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Fatigue Assessment in Patients with Breast Cancer Undergoing Chemotherapy, Surgery, or Radiation Therapy

Active: Yes
Cancer Type: Breast Cancer
Unknown Primary
NCT ID: NCT02759549
Trial Phases: Protocol IDs: WCI1651-09 (primary)
Eligibility: 0 Years and older, Female Study Type: Supportive care
Study Sponsor: Emory University Hospital/Winship Cancer Institute
NCI Full Details:


This research trial studies the fatigue level in patients with breast cancer undergoing chemotherapy, surgery, or radiation therapy. Studying fatigue level in patients with breast cancer may help to improve the diagnosis and management of fatigue for future breast cancer patients receiving radiation.


I. To determine longitudinal variances in inflammation, fatigue levels, and skin changes in breast cancer patients undergoing chemotherapy, surgery, and/or radiation (XRT).
II. To identify epigenetic changes related to breast cancer treatment and their relationship with treatment related inflammation, fatigue, and skin changes measured by ultrasound.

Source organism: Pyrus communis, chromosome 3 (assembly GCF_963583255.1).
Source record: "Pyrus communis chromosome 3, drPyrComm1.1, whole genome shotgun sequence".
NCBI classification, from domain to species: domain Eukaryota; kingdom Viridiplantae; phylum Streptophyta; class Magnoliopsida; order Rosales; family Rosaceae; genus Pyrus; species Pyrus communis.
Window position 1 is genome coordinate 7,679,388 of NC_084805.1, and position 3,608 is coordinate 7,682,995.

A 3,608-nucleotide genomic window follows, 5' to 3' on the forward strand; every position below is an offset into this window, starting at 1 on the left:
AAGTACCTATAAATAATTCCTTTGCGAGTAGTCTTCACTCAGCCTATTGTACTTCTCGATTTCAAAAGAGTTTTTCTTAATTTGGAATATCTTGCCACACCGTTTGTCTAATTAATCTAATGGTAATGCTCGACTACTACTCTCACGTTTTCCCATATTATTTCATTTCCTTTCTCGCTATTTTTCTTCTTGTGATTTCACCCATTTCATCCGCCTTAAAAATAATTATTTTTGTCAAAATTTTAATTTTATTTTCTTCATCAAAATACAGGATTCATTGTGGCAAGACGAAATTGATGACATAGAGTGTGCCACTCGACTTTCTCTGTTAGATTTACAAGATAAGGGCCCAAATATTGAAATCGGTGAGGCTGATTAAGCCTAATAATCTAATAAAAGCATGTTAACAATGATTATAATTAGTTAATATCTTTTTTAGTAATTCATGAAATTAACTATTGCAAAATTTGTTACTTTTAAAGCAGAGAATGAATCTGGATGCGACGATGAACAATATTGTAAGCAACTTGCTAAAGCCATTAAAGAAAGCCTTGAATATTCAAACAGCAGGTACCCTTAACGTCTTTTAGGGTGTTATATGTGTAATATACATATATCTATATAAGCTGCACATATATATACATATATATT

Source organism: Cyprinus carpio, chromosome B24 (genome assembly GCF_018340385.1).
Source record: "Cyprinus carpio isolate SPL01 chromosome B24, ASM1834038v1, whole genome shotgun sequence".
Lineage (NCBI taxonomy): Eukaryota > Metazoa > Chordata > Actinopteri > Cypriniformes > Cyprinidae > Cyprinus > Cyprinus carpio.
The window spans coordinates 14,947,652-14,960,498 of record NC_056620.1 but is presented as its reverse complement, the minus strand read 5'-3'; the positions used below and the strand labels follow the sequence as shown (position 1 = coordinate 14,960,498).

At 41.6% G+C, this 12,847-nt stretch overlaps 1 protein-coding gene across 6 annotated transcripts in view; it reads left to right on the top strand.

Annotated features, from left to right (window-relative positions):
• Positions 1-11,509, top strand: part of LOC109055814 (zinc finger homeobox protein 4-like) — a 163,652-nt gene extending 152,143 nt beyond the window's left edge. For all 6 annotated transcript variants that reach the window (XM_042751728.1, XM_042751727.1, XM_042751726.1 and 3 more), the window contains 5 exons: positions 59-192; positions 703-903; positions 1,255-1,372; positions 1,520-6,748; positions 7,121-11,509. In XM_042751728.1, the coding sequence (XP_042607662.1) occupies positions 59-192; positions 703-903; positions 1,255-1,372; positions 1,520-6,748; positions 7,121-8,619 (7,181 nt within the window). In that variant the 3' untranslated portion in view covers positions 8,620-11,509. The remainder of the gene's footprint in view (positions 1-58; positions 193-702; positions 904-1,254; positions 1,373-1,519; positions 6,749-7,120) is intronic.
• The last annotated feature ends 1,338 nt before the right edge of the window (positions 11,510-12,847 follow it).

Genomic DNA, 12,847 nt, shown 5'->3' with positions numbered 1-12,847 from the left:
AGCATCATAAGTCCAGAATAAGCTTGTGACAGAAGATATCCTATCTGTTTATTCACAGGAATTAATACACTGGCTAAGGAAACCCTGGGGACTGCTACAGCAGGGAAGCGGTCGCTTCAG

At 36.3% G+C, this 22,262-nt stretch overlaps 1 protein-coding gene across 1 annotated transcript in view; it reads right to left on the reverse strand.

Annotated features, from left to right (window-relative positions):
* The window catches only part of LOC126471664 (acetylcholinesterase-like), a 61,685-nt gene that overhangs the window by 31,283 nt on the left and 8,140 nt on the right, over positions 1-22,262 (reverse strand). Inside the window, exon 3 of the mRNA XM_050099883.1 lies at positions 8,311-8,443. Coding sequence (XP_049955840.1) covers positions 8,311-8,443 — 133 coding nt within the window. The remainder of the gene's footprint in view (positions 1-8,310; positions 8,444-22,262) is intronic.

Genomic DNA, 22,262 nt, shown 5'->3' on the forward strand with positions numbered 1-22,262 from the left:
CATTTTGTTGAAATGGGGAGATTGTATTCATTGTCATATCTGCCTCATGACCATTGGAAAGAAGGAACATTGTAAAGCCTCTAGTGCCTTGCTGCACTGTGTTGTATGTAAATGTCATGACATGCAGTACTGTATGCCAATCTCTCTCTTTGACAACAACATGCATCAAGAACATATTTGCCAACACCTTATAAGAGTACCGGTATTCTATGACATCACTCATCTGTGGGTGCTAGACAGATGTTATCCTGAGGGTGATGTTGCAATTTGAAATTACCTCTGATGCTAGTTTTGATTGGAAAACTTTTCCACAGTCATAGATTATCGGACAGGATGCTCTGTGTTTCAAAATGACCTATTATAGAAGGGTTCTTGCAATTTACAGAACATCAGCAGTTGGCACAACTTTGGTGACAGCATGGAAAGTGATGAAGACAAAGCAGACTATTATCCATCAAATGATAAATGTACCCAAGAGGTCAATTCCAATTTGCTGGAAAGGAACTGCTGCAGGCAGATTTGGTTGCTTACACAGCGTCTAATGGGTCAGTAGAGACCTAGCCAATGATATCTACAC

III. To determine the mechanisms by which breast cancer treatment induced epigenetic alterations that contribute to a persistent inflammatory state, fatigue, and treatment related skin changes.

Patients complete the questionnaire assessments during their cancer treatment for up to 9 assessments.

After completion of study, patients are followed up at 5-7 weeks, 5-7 months, and 12-18 months, or at 17 and 19 weeks, 7-10 months, and 15-18 months, and one time after 1 year.

Treatment Sites in Georgia

Winship Cancer Institute of Emory University
1365 Clifton Road NE
Building C
Atlanta, GA 30322

**Clinical trials are research studies that involve people. These studies test new ways to prevent, detect, diagnose, or treat diseases. People who take part in cancer clinical trials have an opportunity to contribute to scientists’ knowledge about cancer and to help in the development of improved cancer treatments. They also receive state-of-the-art care from cancer experts... Click here to learn more about clinical trials.